Johnson’s high-profile Brexit campaign is, in effect, the start of his bid for the leadership and why Cameron is so agitated about him. Johnson, as I wrote here in March, has not made the best impression on his fellow MPs since returning to the House last May and it is far from assured that he will be one of the final two candidates. There is also an uncomfortable recognition that he achieved little for London as mayor, other than traffic chaos and a series of vanity projects. “We’d like to do a Checkpoint Charlie-style swap, halfway across Westminster Bridge, with Sadiq Khan,” a Remainer told me.

However, Tory activists forcefully tell their MPs that Johnson is a “winner” who merits support in a leadership vote. Some younger MPs, yet to learn the difference between being a representative and being a delegate, are nervous of disagreeing. Three of them – Nigel Adams, Ben Wallace (a junior Northern Ireland minister and former soldier) and Jake Berry – are running a campaign for Johnson, organising lavish drinks parties for colleagues so the candidate can press the flesh. This irritates older MPs, who see it as a provocative manifestation of ambition and vulgarity that the party could do without.

A prominent Brexiter is almost certain to be in the last two in the leadership contest, be it later this year or in 2019-20, whatever the outcome of the referendum. Whether that is Johnson depends on if he self-destructs during this campaign – his reference to Hitler in his Sunday Telegraph interview on 15 May suggests that is quite possible, given the opportunities ahead. What might entertain the general public – and his unrestrained remarks, such as about President Obama’s Kenyan heritage, probably do –
increasingly angers his colleagues.

It may then be up to Michael Gove to offer himself, something that is said to be unlikely at the moment but that may become less so if things go badly for Johnson. Whatever Cameron thinks of his Justice Secretary, his colleagues have nothing but praise for the way in which he has conducted himself. It is widely thought that, in the event of a Remain victory, Cameron will promote Gove, possibly even to deputy prime minister, as a very public healing of wounds, in an attempt to unify his fractured party.

The favourite to end up in the last two with a Brexiter if there is an early leadership contest is Theresa May, described by one who knows her well as “cold, unfriendly, charmless, not as clever as she thinks she is, lacking imagination, unable to think outside the railway lines and intellectually dishonest”. However, he said that were the choice to be between her and Johnson, “I would, of course, vote for her.”

The wider party probably would not. It is accepted that if Johnson reached the last two, the party in the country would elect him leader. His fate, therefore, lies in the hands of his parliamentary colleagues, whenever the contest comes.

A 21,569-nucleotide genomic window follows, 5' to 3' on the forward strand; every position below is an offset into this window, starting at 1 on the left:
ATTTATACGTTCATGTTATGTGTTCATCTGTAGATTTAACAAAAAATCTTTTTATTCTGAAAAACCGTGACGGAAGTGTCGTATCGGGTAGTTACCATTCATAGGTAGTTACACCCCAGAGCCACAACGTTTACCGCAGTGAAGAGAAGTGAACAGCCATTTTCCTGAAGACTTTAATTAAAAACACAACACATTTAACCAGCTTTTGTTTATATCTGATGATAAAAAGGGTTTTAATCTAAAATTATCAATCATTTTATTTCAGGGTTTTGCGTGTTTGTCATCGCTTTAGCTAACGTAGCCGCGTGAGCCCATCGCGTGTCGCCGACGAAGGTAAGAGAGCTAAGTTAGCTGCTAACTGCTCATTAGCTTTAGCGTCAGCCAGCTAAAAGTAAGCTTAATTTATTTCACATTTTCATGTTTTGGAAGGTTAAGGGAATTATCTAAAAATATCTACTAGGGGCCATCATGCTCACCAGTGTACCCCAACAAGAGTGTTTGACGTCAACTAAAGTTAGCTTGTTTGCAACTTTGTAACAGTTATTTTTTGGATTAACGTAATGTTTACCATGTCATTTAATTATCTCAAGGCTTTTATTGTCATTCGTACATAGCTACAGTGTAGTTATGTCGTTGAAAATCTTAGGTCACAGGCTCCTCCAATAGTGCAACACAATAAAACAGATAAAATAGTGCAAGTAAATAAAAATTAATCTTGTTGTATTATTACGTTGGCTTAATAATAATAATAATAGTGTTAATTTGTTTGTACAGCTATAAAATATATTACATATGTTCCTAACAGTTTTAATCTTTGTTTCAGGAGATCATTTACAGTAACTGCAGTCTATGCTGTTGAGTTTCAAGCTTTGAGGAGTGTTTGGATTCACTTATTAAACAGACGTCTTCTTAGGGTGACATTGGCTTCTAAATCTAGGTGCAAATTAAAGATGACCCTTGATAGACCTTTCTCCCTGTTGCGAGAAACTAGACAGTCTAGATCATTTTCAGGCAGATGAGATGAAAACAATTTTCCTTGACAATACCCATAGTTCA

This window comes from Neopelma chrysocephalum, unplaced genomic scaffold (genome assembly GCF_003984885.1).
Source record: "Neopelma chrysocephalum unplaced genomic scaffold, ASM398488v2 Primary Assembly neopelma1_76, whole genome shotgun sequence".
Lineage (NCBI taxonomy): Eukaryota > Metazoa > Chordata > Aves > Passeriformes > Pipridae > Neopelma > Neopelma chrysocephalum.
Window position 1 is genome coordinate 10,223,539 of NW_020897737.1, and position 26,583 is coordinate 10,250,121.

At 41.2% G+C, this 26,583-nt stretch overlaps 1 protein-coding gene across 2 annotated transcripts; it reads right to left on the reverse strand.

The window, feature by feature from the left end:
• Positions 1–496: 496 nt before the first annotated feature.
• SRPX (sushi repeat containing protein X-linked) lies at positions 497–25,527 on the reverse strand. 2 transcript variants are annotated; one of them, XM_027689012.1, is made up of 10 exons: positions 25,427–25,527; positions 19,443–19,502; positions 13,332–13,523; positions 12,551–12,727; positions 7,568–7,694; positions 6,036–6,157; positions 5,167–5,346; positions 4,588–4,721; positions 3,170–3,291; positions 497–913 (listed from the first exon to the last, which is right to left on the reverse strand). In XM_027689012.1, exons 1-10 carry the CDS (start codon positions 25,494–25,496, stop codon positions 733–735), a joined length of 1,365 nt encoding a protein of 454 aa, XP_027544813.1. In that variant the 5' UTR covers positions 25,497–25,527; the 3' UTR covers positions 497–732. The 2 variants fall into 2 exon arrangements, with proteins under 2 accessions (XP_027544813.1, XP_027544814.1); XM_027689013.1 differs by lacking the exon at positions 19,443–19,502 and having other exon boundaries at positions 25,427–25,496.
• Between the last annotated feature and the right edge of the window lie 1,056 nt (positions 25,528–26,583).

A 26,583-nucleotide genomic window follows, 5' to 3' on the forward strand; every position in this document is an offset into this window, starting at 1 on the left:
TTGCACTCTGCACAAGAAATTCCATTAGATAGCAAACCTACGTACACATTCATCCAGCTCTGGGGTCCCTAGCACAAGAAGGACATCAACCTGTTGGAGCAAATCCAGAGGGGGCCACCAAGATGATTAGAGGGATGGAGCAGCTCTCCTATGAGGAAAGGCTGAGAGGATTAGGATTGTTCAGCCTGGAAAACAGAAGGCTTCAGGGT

An MP who is a constitutional authority told me of his belief that even if Johnson became leader he would struggle to form a government, because a hard core of pro-Europeans might refuse to support him. Others, knowing the ambitions of their brethren, doubt that but the thought was recently echoed by the former MP Matthew Parris, probably the most articulate columnist writing in support of Cameron, who said on BBC radio that if there were a vote for Brexit he and others like him would leave the party.

***

A victory for Remain might end Johnson’s prime ministerial ambitions and the prospect of such a realignment. But unless that victory is substantial – at least as large as the 55-45 vote in the Scottish referendum – Cameron will struggle: and even that margin of victory in Scotland has not squashed demands for another vote.

The Prime Minister has failed to grasp how many of his MPs are against the EU. A former cabinet minister, not known for hyperbole, told me that “more than 200” of the party’s 330 MPs would vote for Brexit in the privacy of the polling booths. The proportion of Leave activists is even higher. Some MPs still maintain that they can find hardly anyone in their shrunken constituency bases who wants to stay in.

What we are witnessing is the expression of the resentments and tribal hatreds of many years, in a party that has never recovered from the splits after Margaret Thatcher’s 1988 Bruges speech and the Maastricht arguments, or indeed from the conduct of the debate over the UK’s entry into the then EEC during the passage of the European Communities Bill in 1972.

A former minister, a pro-European, said: “Dave is going to have to bring in the people he has alienated but even then it is going to be hard for him to do more than limp on for a couple of years.” Another said the government now, with its small majority, deals with the Tory party on a “issue by issue” basis, seeking just to get over the next hurdle. Even if Cameron clears the Becher’s Brook-style fence marked “Brexit”, he may find a very deep ditch on the other side.

Simon Heffer is a columnist for the Daily and Sunday Telegraph

Simon Heffer is a journalist, author and political commentator, who has worked for long stretches at the Daily Telegraph and the Daily Mail. He has written biographies of Thomas Carlyle, Ralph Vaughan Williams and Enoch Powell, and reviews and writes on politics for the New Statesman

This article first appeared in the 19 May 2016 issue of the New Statesman, The Great Huckster